The fifth vote is a good thing. If the voters say "yes" again to the monorail, that will be powerful ammunition to keep the project going. It was unbelievable that the monorail board thought they could get some kind of "extension" until February.

The monorail doesn't have a sound revenue base. That's part of its problem. Since there isn't really any other money out there, the only real option is to approve a scaled-down version of the project.

That's what Sound Transit ultimately had to do. And lo and behold, light rail is now under construction, and the agency worked with the Port of Seattle to figure out how to get light rail all the way to Sea-Tac Airport.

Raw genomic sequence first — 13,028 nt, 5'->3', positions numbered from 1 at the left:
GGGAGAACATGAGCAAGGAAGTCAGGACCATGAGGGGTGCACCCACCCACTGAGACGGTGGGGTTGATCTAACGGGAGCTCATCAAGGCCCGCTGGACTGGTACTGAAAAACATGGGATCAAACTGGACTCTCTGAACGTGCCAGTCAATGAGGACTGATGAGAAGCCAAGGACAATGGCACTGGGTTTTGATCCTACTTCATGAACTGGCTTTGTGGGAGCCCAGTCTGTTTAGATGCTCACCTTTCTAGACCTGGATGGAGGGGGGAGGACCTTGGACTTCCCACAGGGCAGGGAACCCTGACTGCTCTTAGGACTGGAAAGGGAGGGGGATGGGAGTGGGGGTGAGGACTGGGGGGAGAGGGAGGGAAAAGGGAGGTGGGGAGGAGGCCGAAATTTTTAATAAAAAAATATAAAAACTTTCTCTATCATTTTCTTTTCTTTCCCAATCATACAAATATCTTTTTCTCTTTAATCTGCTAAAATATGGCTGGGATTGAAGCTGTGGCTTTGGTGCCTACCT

Monorail supporters, if you want any monorail to be built, you're going to have to settle for a smaller project. It's either that or no project at all.

The monorail agency wouldn't be in the position it is now if it weren't for people like Joel Horn, Tom Weeks, Kristina Hill, and others.

Horn and Weeks left the agency last July. Good riddance to them. They were a terrible drag on the project. It was a start. More people need to leave.

I believe that mass transit is good. I will support just about any kind of mass transit - bus service, commuter rail, light rail - and monorail. I will especially support mass transit options that are integrated with each other, such as Sound Transit's services.

What I won't support is an agency with bad leadership.

The monorail agency needs to be purged of all the people who have turned it into a train wreck. If the monorail agency can't transition to new and effective leadership, then it ought to be shut down.